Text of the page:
Good morning, guys.
Here in Mexico City.
A city where many Americans
have been migrating to for a long time
but there’s been a massive influx
in the last two to three years.
Some have told me they’re here
because of economic reasons.
Others because of
political policies at home.
So today we’re gonna meet up
with one of these guys.
His name’s Ross.
He’s been here six months.
From Austin, Texas.
Says his quality of life
is way better down here than at home.
We’re gonna get the inside scoop from Ross
and see what’s so great
about living here in Mexico City.
Let’s do this.
♪ upbeat jazz ♪
ROSS: This is beautiful Polanco.
We’re in Parque Uruguay.
PETER: So you moved here
six months ago from Austin, right?
-That’s right, I’ve always loved
living outside the US.
I was in the military.
So I lived in Japan, Korea.
-Oh, nice. Okay.
-I’ve been… traveled all over the world.
So it’s always been part of my plan
to live outside of the US.
PETER: I first came here, like,
roughly 10 years ago
and I would tell
American friends at home,
I’d say, “Hey, this is a great city.”
I get it, it’s got a bad reputation
for being dangerous
and it was more dangerous back then,
but I think that…
I don’t know if you’d call it a secret,
is sort of done.
-Like, there are a lot of
Americans here now, right?
-Oh, yeah. A lot. Tons.
And especially COVID, people came here
when their jobs went remote.
-So, you know,
cost of living goes down a little bit.
In my opinion quality of life goes way up.
ROSS: When people ask me
I don’t even mention the cost
’cause really it’s like
weather is a really big one.
People, friendly people here.
I love the lifestyle.
Like not having to own a car.
In Austin you have to have a car.
-And Ubers here are ridiculously cheap.
-Yeah , yeah.
-Like, I spent $3.00 coming over.
ROSS: Este es mi amigo.
PETER: So you have
your own security guard now?
ROSS: One of the biggest problems,
like natural disaster-wise
is earthquakes in Mexico City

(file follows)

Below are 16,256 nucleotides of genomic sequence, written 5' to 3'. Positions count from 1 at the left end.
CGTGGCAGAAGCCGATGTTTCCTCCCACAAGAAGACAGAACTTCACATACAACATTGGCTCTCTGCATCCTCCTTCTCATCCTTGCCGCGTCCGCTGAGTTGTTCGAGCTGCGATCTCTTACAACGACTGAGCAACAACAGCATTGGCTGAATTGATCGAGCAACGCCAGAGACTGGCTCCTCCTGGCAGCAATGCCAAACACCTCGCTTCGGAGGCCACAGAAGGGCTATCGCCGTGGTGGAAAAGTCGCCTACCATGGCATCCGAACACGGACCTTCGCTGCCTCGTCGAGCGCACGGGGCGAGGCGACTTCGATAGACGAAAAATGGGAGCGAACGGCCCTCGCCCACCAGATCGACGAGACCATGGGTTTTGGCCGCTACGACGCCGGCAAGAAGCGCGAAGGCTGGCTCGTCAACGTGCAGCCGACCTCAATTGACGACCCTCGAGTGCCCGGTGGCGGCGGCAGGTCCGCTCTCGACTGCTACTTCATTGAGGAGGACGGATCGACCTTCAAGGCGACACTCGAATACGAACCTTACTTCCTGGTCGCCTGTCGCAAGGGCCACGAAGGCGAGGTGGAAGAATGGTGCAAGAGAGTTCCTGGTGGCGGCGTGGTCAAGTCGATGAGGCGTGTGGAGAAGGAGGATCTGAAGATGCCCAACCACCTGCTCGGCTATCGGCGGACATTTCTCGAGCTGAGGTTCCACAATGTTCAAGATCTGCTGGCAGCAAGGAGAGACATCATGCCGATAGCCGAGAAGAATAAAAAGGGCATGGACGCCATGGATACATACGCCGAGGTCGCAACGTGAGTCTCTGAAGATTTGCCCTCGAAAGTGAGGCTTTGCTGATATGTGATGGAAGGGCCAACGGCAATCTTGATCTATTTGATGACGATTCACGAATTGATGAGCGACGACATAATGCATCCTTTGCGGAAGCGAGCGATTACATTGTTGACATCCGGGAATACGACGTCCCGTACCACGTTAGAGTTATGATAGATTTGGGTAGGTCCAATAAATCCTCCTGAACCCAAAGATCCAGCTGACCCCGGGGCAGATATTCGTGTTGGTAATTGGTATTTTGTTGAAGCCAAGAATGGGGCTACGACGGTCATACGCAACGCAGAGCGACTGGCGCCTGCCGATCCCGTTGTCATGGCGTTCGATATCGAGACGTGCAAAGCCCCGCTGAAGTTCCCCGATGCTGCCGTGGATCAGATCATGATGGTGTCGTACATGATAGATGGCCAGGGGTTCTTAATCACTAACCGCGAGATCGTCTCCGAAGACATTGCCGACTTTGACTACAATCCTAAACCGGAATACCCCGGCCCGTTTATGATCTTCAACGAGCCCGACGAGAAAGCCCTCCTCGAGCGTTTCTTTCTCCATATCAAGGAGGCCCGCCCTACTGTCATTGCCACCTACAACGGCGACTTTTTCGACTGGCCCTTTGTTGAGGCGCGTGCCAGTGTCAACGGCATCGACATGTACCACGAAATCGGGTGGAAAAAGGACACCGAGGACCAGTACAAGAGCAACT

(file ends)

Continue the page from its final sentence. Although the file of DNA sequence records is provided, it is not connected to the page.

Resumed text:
and we had an earthquake the other day.
-Wow, nice place.
-Yeah, thank you.
PETER: Hello, Sophie.
Nice to meet you.
ROSS: Beautiful sunset here.
I’m sure you’ve been to Chapultepec Park.
It’s, like, right there.
Oh yeah, right over there.
-From the other side of the condo
we can see Castillo de Chapultepec.
The Chapultepec Castle.
PETER: This is amazing.
So okay, what would this cost
in Austin do you think?
might be close to five digits.
Like, maybe $8,000 a month or something
if you had, like, the view and the space.
It’s cheaper for this
than our studio apartment in Austin.
For $2,000 a month…
And then this is, like,
way more space, way nicer…
This is very cool.
-This is the office.
And you offered me this,
so thank you for that.
-Very cool of you guys.
-Coulda been your room.
PETER: And a lot of people
don’t think of Mexico City
as having those modern skyscrapers, right?
-And there’s a part of town
up there, Santa Fe, right?
Where all the…
like, the new business district is.
All the highrises?
-Yeah, Santa Fe is super modern.
It feels like you’re in
a US city, Dallas or…
That was a Best Buy before the pandemic.
They had to close down.
And then we got a Walmart.
So it’s like…
You know, it’s like we’re in the US.
ROSS: This is the master bedroom.
PETER: Oh, nice.
-We also have a housekeeper
that comes twice a week.
-And that’s normal here though, right?
Products will be,
like, around the same price.
Like if you want to buy
a cell phone or a computer
it’s gonna be, like, about the same.
Even produce, surprisingly,
isn’t that much cheaper than in the US.
But labor is where
things are a lot cheaper here.
PETER: Sophie, how do you feel
with safety here in this neighborhood?
‘Cause everyone hears
Mexico City is super dangerous.
-Yeah, people say that
if they’ve never been to Mexico.
Obviously Polanco is very fancy,
Beverly Hills of Mexico.
So it’s pretty safe.
I can walk around after even like 8:00 PM.
It’s pretty safe here
but if you go to Capito…
Which is kind of, um…
It’s like a slum town.
-It’s got a reputation as a dangerous spot.
-Probably you gotta be careful
with your belongings and everything.
PETER: Are you from Austin?
-Born and raised in South Korea.
-Yeah, moved to the States ’cause of him.
Yeah, like three years ago.
Two or three years ago.
-What a love story.
-We met when I was stationed in Korea.
-How do you speak so well in three years?
-She’s been studying longer.
She studied in Ireland and New Jersey.
-And, like, part-time job as translator,
-Oh, that’s amazing.
-I’m gonna study
veterinary medicine in Mexico.
-Okay, why here?
-Why? That’s a really good question.
So first, tuitions.
How much cheaper here than the US?
-Like 10% or something.
I mean 10% of the cost.
-It’s, like significantly cheaper.
-Oh, so 90% cheaper here?
-For example there’s UNAM.
-Which is Harvard.
Harvard of Mexico.
-And it’s almost free.
You pay only 50 pesos.
Which is like $3.00.
ROSS: Per semester or…
SOPHIE: No, throughout the four years.